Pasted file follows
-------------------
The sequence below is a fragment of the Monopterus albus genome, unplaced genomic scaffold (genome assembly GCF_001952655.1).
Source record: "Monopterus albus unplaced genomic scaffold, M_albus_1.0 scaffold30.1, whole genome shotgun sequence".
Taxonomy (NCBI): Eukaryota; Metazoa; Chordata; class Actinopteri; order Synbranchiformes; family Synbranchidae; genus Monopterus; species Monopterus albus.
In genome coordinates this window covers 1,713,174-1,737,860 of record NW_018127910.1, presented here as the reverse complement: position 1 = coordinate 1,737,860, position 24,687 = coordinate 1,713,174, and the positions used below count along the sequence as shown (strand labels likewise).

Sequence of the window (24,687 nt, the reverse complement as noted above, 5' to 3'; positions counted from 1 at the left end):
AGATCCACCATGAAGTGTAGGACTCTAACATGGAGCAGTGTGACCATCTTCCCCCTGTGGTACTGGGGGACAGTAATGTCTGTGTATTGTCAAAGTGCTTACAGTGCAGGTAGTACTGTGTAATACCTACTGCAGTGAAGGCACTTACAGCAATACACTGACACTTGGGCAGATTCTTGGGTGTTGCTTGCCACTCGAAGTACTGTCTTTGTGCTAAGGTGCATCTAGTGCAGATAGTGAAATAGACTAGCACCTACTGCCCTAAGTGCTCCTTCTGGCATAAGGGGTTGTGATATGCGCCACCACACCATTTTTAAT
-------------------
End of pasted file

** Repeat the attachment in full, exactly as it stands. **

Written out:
The sequence below is a fragment of the Monopterus albus genome, unplaced genomic scaffold (genome assembly GCF_001952655.1).
Source record: "Monopterus albus unplaced genomic scaffold, M_albus_1.0 scaffold30.1, whole genome shotgun sequence".
Taxonomy (NCBI): Eukaryota; Metazoa; Chordata; class Actinopteri; order Synbranchiformes; family Synbranchidae; genus Monopterus; species Monopterus albus.
In genome coordinates this window covers 1,713,174-1,737,860 of record NW_018127910.1, presented here as the reverse complement: position 1 = coordinate 1,737,860, position 24,687 = coordinate 1,713,174, and the positions used below count along the sequence as shown (strand labels likewise).

Sequence of the window (24,687 nt, the reverse complement as noted above, 5' to 3'; positions counted from 1 at the left end):
AGATCCACCATGAAGTGTAGGACTCTAACATGGAGCAGTGTGACCATCTTCCCCCTGTGGTACTGGGGGACAGTAATGTCTGTGTATTGTCAAAGTGCTTACAGTGCAGGTAGTACTGTGTAATACCTACTGCAGTGAAGGCACTTACAGCAATACACTGACACTTGGGCAGATTCTTGGGTGTTGCTTGCCACTCGAAGTACTGTCTTTGTGCTAAGGTGCATCTAGTGCAGATAGTGAAATAGACTAGCACCTACTGCCCTAAGTGCTCCTTCTGGCATAAGGGGTTGTGATATGCGCCACCACACCATTTTTAAT